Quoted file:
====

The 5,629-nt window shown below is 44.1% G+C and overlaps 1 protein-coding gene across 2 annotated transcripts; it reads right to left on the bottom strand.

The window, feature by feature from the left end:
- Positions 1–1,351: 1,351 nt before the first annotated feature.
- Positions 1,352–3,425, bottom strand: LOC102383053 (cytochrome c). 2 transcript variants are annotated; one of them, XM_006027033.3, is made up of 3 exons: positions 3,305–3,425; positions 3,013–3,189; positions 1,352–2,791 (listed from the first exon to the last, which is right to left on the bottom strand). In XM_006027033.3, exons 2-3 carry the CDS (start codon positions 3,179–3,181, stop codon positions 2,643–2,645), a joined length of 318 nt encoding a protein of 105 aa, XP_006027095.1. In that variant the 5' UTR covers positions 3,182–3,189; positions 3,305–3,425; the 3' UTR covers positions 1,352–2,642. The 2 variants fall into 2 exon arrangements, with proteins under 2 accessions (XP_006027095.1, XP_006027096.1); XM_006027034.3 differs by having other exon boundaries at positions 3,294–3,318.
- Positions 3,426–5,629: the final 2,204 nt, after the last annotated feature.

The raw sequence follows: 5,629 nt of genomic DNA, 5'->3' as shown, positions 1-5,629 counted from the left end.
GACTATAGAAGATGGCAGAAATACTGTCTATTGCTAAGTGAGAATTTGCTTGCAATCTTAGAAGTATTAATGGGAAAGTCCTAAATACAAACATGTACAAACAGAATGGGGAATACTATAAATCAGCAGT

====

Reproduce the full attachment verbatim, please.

The 5,629-nt window shown below is 44.1% G+C and overlaps 1 protein-coding gene across 2 annotated transcripts; it reads right to left on the bottom strand.

The window, feature by feature from the left end:
- Positions 1–1,351: 1,351 nt before the first annotated feature.
- Positions 1,352–3,425, bottom strand: LOC102383053 (cytochrome c). 2 transcript variants are annotated; one of them, XM_006027033.3, is made up of 3 exons: positions 3,305–3,425; positions 3,013–3,189; positions 1,352–2,791 (listed from the first exon to the last, which is right to left on the bottom strand). In XM_006027033.3, exons 2-3 carry the CDS (start codon positions 3,179–3,181, stop codon positions 2,643–2,645), a joined length of 318 nt encoding a protein of 105 aa, XP_006027095.1. In that variant the 5' UTR covers positions 3,182–3,189; positions 3,305–3,425; the 3' UTR covers positions 1,352–2,642. The 2 variants fall into 2 exon arrangements, with proteins under 2 accessions (XP_006027095.1, XP_006027096.1); XM_006027034.3 differs by having other exon boundaries at positions 3,294–3,318.
- Positions 3,426–5,629: the final 2,204 nt, after the last annotated feature.

The raw sequence follows: 5,629 nt of genomic DNA, 5'->3' as shown, positions 1-5,629 counted from the left end.
GACTATAGAAGATGGCAGAAATACTGTCTATTGCTAAGTGAGAATTTGCTTGCAATCTTAGAAGTATTAATGGGAAAGTCCTAAATACAAACATGTACAAACAGAATGGGGAATACTATAAATCAGCAGT